Exchange rates:

How are stablecoins structured?

Stablecoin is a special type of cryptocurrency whose value is tied to real-world assets. Stablecoins can be backed by any liquid asset, such as real estate or workforce. Typically, stablecoins are pegged to USD, EUR, CNY, JPY, and sometimes to gold or oil. Due to this peg, stablecoin exchange rates are subject to less fluctuation compared to other cryptocurrencies. Undoubtedly, the leader in such pegs is the US Dollar.

Here are some of the most popular stablecoins:

  • Tether (USDT)
  • Binance USD (BUSD)
  • USD Coin (USDC)
  • Pax Dollar (USDP)
  • Dai (DAI)
  • TrueUSD (TUSD)

Typically, stablecoins do not have their own blockchain but exist as tokens on one or several popular blockchains. They were invented for the decentralized finance (DeFi) sphere, where all operations are possible only with tokenized assets. The issuance of tokens in such cases is governed by the rules embedded in the smart contract of that particular token.

The blockchains on which most stablecoins exist include Ethereum (ERC-20), TRON (TRC-20), BNB Smart Chain (BEP-20), EOS, AVAX C-Chain, Algorand, Solana, Polygon, Tezos, OMG Network, and others. These are the ecosystems where decentralized finance services need to be supported.

Before delving into the details, it's worth noting that stablecoins have their pros and cons.


  1. Stability in trading.
  2. Peace of mind during transactions.
  3. Easy liquidation for traders and investors in market downturns.
  4. Insulation from high volatility.


  1. Market manipulation.
  2. Possibility of lack of collateral.
  3. Tendency to be more centralized.
  4. Deviation from the target value, up to 5%, influenced by the market.
  5. Subject to supervision by regulators.

Now let's examine the details more closely.

How is the peg achieved?

The most common method to maintain a fixed stablecoin price is by using fiat collateral. In this approach, the issuance of tokens in circulation is backed by an equal amount of fiat currency held by the issuer.

Tokens backed by fiat money are, in a way, debt instruments with their collateral typically stored by a third party, often a custodial bank.

This collateralization mechanism has the following advantages:

  • Absolute price stability.
  • Simplicity.
  • High resistance to manipulation.

However, there are also several drawbacks:

  • Centralization, where the issuer has complete control over the number of tokens and can freeze funds in accounts.
  • The need for regular audits by independent auditors.
  • Stringent regulation by the government of the currency to which the token is pegged.
  • Complex withdrawal process.

An interesting fact: In 2017, a scandal surrounding Tether and its associated exchange, Bitfinex, occurred due to insufficient collateral. This event triggered a significant market crash. Attempts to audit the project failed to precisely determine whether the claimed amount of USD was held, leading to a series of other problems and the industry's first major crisis of trust. As a result, Tether and Bitfinex severed ties, and the latter lost its leading position in the market.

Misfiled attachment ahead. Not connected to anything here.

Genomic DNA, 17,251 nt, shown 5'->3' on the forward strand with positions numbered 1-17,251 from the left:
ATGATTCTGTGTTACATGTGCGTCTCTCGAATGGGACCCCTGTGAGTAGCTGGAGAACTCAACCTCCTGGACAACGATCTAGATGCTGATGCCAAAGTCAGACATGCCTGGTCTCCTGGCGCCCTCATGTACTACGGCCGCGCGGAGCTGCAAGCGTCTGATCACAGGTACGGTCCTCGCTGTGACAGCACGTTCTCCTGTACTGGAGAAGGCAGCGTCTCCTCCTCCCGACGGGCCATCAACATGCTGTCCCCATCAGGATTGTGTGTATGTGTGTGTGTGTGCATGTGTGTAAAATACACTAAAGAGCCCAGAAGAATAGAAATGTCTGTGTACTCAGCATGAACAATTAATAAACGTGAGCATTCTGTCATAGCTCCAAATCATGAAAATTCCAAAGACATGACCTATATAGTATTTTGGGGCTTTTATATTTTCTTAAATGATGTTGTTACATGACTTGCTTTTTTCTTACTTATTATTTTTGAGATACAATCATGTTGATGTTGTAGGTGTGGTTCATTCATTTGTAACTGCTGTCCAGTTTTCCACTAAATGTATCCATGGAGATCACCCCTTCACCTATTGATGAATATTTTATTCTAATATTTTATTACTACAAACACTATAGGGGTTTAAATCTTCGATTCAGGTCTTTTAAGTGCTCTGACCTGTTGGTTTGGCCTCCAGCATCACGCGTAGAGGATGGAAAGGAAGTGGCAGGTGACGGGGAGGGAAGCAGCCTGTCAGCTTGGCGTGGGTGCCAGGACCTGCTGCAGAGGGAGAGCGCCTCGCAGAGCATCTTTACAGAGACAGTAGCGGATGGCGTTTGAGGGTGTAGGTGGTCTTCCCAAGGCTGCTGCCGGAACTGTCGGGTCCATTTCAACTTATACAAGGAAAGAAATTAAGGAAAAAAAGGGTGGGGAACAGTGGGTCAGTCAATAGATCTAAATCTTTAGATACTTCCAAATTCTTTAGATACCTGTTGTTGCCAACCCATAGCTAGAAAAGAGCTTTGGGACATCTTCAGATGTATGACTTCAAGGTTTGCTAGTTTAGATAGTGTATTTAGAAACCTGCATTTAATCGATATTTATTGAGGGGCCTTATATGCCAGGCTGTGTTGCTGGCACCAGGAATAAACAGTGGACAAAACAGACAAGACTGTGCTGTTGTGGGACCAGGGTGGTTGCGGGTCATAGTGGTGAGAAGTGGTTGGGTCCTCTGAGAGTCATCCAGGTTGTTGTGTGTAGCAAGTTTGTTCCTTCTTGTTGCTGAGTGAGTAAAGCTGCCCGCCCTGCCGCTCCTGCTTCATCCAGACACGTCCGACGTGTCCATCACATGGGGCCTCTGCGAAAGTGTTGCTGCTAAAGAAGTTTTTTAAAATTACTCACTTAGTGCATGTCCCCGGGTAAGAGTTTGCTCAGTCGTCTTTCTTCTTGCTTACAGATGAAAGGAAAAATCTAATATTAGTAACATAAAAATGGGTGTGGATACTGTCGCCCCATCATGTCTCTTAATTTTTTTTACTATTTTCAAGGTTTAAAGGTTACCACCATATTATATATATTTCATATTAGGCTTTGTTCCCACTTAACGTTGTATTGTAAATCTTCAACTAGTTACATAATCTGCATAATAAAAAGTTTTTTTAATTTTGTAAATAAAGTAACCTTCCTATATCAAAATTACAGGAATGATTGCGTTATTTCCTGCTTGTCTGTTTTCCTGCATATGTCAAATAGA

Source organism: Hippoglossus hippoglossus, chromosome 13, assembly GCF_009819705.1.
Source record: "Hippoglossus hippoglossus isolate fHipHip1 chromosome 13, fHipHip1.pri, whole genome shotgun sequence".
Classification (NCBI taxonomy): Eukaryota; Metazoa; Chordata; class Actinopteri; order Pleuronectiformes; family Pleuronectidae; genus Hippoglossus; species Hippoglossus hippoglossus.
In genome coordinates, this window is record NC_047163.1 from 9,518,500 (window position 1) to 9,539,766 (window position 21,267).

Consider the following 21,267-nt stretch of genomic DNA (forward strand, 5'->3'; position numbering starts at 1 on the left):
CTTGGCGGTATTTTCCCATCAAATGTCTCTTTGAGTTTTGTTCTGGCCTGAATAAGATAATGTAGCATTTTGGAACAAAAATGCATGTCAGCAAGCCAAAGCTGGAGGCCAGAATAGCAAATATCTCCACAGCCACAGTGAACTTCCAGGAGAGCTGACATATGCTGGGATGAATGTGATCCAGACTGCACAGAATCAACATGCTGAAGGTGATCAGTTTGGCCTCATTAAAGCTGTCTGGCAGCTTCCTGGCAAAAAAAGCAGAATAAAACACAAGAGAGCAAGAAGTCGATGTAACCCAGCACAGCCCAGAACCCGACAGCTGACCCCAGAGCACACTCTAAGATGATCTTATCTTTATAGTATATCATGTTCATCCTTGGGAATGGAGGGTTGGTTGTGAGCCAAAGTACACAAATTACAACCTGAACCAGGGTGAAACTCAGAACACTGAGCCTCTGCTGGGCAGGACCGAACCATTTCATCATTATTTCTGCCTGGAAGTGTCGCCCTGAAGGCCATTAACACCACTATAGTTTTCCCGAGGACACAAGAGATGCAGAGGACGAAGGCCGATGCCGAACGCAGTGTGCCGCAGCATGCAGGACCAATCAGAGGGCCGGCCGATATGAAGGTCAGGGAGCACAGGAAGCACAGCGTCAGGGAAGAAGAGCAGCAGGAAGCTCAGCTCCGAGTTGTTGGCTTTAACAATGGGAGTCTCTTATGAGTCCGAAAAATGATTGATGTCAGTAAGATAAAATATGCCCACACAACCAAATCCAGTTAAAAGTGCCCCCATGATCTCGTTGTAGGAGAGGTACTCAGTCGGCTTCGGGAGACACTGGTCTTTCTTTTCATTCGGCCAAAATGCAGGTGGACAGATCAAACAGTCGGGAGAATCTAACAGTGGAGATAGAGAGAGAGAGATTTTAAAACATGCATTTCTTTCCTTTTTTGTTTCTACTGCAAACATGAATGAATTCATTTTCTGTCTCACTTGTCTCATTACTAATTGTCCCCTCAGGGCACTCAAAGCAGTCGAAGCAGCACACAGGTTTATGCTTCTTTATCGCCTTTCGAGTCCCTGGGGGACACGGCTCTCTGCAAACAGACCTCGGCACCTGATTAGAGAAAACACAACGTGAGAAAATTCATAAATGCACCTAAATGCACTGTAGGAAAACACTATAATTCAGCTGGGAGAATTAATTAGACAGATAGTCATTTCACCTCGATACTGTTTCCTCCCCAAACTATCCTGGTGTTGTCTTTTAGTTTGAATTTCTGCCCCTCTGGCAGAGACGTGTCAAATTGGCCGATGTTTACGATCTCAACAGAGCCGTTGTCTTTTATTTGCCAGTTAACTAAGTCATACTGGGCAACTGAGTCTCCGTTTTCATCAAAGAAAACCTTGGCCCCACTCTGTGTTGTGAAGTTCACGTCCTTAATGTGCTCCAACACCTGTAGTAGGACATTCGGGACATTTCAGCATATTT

From a cryptocurrency perspective, stablecoins backed by fiat funds do not make much sense because they lack the independence and advantages of cryptocurrencies, which adds risk to holding fiat currencies.

But how can we avoid centralization?

It is possible to back stablecoins with certain cryptocurrencies. However, this method is very risky due to the high volatility of cryptocurrencies.

But there is a compromise solution where decentralized stablecoins have excess collateral as protection against high volatility, with most of them requiring collateral of 200%. Sometimes centralized stablecoins are used as collateral (for example, approximately half of DAI's reserves are held in USDC). This approach, on the one hand, protects against volatility, but on the other hand, reintroduces the risk of collateral lock-up by the issuer.

Therefore, as an alternative, it has been proposed to use automated algorithms that adjust the value by regulating the ratio of the number of issued tokens to the collateral value.

If the price of your token rises above $1, it means there is excessive demand. The algorithm increases supply by creating new tokens until the supply and demand levels normalize, stabilizing the price.

When the price drops below $1, it indicates an oversupply of tokens and the demand is lower. The algorithm is programmed to reduce the number of coins in circulation until the demand matches the supply, thus restoring the token price to $1.

However, it is worth noting that currently, it is impossible to find any reliable algorithmic stablecoins in the cryptocurrency market.

For example, the case of UST and Terra Luna has shown that algorithmic stablecoins are not perfect, and if something happens to the automatic market maker, it can cause an instant deviation from the price of the underlying asset, which would instantly undermine the future of the coin.

Despite the obvious drawbacks and implementation issues, many crypto enthusiasts believe that stablecoins have a bright future. For instance, they can become a convenient tool for real estate or securities transactions. And as a supporting mechanism for decentralized finance, they are simply essential, as this sector would not be able to function without them.

© – , updated 01/25/2024
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